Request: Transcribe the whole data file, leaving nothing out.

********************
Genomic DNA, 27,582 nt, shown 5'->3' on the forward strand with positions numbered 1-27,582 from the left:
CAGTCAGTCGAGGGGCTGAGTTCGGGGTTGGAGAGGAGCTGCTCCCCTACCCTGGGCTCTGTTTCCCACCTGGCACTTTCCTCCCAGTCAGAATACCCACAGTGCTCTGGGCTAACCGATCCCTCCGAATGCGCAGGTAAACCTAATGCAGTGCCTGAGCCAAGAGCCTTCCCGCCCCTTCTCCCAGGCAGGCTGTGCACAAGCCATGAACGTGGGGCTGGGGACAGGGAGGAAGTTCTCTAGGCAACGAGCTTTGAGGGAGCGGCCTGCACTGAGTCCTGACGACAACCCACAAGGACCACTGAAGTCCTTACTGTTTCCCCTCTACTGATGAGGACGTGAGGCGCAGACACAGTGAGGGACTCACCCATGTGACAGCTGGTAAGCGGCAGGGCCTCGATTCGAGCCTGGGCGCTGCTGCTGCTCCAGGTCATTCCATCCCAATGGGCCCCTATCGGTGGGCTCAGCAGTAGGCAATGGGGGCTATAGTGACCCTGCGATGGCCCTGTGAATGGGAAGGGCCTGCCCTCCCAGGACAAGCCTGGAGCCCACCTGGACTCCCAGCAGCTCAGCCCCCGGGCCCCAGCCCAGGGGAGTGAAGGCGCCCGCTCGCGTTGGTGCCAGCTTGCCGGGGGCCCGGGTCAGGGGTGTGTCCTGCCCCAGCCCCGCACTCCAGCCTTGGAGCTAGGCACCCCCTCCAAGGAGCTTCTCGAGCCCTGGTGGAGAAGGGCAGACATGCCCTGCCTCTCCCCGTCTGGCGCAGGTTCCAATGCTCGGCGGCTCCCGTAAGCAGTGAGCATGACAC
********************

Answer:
Genomic DNA, 27,582 nt, shown 5'->3' on the forward strand with positions numbered 1-27,582 from the left:
CAGTCAGTCGAGGGGCTGAGTTCGGGGTTGGAGAGGAGCTGCTCCCCTACCCTGGGCTCTGTTTCCCACCTGGCACTTTCCTCCCAGTCAGAATACCCACAGTGCTCTGGGCTAACCGATCCCTCCGAATGCGCAGGTAAACCTAATGCAGTGCCTGAGCCAAGAGCCTTCCCGCCCCTTCTCCCAGGCAGGCTGTGCACAAGCCATGAACGTGGGGCTGGGGACAGGGAGGAAGTTCTCTAGGCAACGAGCTTTGAGGGAGCGGCCTGCACTGAGTCCTGACGACAACCCACAAGGACCACTGAAGTCCTTACTGTTTCCCCTCTACTGATGAGGACGTGAGGCGCAGACACAGTGAGGGACTCACCCATGTGACAGCTGGTAAGCGGCAGGGCCTCGATTCGAGCCTGGGCGCTGCTGCTGCTCCAGGTCATTCCATCCCAATGGGCCCCTATCGGTGGGCTCAGCAGTAGGCAATGGGGGCTATAGTGACCCTGCGATGGCCCTGTGAATGGGAAGGGCCTGCCCTCCCAGGACAAGCCTGGAGCCCACCTGGACTCCCAGCAGCTCAGCCCCCGGGCCCCAGCCCAGGGGAGTGAAGGCGCCCGCTCGCGTTGGTGCCAGCTTGCCGGGGGCCCGGGTCAGGGGTGTGTCCTGCCCCAGCCCCGCACTCCAGCCTTGGAGCTAGGCACCCCCTCCAAGGAGCTTCTCGAGCCCTGGTGGAGAAGGGCAGACATGCCCTGCCTCTCCCCGTCTGGCGCAGGTTCCAATGCTCGGCGGCTCCCGTAAGCAGTGAGCATGACAC